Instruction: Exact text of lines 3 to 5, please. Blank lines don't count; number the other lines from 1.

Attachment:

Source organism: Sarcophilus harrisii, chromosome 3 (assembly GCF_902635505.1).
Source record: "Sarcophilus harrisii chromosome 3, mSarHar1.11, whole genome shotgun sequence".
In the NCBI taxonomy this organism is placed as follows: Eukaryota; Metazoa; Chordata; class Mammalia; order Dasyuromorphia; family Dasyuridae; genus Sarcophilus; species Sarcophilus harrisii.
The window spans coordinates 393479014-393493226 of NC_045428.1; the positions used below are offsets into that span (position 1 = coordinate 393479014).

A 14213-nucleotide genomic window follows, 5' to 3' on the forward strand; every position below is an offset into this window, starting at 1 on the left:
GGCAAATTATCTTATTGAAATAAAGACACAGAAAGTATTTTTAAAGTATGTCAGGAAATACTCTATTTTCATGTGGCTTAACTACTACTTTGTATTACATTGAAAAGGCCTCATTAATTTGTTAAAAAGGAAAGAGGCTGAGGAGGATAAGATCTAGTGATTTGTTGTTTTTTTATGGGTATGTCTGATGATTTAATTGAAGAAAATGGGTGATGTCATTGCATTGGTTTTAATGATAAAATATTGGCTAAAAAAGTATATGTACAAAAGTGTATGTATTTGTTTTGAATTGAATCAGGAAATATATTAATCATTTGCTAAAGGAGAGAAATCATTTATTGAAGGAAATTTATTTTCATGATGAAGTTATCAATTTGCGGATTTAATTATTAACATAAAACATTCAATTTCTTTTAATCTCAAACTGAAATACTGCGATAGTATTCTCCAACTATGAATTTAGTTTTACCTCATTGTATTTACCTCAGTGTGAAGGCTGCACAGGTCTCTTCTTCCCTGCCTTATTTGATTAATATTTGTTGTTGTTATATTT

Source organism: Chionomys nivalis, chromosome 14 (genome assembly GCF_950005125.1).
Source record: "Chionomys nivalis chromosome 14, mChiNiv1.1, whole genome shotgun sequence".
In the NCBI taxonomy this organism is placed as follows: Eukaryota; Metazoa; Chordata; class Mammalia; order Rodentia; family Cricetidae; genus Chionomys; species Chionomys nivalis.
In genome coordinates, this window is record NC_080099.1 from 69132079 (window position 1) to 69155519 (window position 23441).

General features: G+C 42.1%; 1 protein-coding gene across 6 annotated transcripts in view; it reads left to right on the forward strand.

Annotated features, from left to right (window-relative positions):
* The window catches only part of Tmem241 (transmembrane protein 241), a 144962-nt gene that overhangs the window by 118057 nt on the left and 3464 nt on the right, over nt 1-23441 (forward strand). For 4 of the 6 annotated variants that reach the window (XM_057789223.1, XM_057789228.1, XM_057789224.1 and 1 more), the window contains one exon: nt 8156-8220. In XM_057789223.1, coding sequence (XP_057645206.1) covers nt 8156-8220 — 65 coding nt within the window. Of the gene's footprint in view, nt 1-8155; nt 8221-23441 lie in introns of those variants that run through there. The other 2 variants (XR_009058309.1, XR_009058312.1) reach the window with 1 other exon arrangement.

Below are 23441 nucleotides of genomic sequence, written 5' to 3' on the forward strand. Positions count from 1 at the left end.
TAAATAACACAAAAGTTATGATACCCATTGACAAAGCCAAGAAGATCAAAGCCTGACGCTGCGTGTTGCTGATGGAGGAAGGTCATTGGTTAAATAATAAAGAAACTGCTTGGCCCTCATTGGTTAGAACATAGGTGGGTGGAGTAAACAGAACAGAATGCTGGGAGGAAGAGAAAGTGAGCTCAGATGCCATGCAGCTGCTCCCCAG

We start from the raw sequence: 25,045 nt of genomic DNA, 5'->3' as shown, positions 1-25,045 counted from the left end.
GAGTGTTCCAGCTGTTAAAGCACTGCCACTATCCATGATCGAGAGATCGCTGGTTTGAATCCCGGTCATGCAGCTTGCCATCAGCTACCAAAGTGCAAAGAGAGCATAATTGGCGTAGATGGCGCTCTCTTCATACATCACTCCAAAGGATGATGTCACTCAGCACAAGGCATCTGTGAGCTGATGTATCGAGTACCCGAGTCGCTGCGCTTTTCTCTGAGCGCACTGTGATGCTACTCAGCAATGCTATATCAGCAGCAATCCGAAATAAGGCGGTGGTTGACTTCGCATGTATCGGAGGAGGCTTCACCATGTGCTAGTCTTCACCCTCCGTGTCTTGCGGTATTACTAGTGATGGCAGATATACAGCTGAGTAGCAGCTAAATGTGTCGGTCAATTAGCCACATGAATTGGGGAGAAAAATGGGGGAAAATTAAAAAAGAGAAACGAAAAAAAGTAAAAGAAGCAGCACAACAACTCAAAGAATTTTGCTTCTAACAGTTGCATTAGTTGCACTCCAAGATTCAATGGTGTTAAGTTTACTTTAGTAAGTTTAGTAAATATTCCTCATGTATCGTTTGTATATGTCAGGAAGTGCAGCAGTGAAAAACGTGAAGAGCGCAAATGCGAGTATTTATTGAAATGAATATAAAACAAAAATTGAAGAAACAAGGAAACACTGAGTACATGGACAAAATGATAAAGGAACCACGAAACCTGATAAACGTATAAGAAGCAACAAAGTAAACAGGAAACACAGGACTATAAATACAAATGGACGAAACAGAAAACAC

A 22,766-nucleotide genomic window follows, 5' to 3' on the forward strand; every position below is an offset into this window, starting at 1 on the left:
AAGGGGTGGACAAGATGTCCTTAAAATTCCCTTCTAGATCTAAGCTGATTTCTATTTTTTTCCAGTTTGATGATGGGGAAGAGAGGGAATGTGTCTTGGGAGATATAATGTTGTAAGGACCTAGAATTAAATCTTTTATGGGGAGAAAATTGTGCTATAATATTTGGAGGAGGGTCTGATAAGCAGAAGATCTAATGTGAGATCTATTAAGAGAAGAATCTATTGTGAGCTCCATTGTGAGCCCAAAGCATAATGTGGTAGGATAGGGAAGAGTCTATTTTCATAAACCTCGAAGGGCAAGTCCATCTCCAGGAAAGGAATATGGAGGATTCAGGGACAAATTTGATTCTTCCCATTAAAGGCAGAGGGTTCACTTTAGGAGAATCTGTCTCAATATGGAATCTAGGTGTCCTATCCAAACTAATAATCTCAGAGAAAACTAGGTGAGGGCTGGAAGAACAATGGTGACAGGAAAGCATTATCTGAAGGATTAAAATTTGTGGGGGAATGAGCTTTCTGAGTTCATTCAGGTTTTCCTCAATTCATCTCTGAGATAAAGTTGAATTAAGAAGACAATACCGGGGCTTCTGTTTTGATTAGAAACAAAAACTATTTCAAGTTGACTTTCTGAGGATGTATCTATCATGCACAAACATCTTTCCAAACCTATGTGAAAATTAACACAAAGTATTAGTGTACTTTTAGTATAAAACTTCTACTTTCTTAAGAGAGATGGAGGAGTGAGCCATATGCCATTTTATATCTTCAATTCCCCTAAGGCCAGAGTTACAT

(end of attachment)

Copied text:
In the NCBI taxonomy this organism is placed as follows: Eukaryota; Metazoa; Chordata; class Mammalia; order Dasyuromorphia; family Dasyuridae; genus Sarcophilus; species Sarcophilus harrisii.
The window spans coordinates 393479014-393493226 of NC_045428.1; the positions used below are offsets into that span (position 1 = coordinate 393479014).

A 14213-nucleotide genomic window follows, 5' to 3' on the forward strand; every position below is an offset into this window, starting at 1 on the left: